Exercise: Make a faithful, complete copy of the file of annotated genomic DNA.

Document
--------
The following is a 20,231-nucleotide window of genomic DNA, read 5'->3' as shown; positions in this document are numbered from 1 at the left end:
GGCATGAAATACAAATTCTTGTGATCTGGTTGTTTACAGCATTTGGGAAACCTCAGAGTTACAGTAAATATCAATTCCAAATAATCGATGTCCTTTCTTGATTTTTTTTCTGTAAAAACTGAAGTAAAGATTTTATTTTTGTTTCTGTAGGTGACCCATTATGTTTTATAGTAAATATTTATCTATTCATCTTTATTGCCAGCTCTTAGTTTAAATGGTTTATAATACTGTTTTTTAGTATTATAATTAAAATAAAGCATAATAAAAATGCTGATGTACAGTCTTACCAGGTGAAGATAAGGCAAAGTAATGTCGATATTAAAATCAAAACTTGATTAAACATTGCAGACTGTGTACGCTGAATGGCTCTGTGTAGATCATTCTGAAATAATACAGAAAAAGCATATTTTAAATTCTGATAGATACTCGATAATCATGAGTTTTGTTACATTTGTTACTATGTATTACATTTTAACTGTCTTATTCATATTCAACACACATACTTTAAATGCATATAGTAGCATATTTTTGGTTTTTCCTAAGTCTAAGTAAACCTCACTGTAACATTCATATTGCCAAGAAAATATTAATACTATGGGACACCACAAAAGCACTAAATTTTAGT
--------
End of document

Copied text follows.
The following is a 20,231-nucleotide window of genomic DNA, read 5'->3' as shown; positions in this document are numbered from 1 at the left end:
GGCATGAAATACAAATTCTTGTGATCTGGTTGTTTACAGCATTTGGGAAACCTCAGAGTTACAGTAAATATCAATTCCAAATAATCGATGTCCTTTCTTGATTTTTTTTCTGTAAAAACTGAAGTAAAGATTTTATTTTTGTTTCTGTAGGTGACCCATTATGTTTTATAGTAAATATTTATCTATTCATCTTTATTGCCAGCTCTTAGTTTAAATGGTTTATAATACTGTTTTTTAGTATTATAATTAAAATAAAGCATAATAAAAATGCTGATGTACAGTCTTACCAGGTGAAGATAAGGCAAAGTAATGTCGATATTAAAATCAAAACTTGATTAAACATTGCAGACTGTGTACGCTGAATGGCTCTGTGTAGATCATTCTGAAATAATACAGAAAAAGCATATTTTAAATTCTGATAGATACTCGATAATCATGAGTTTTGTTACATTTGTTACTATGTATTACATTTTAACTGTCTTATTCATATTCAACACACATACTTTAAATGCATATAGTAGCATATTTTTGGTTTTTCCTAAGTCTAAGTAAACCTCACTGTAACATTCATATTGCCAAGAAAATATTAATACTATGGGACACCACAAAAGCACTAAATTTTAGT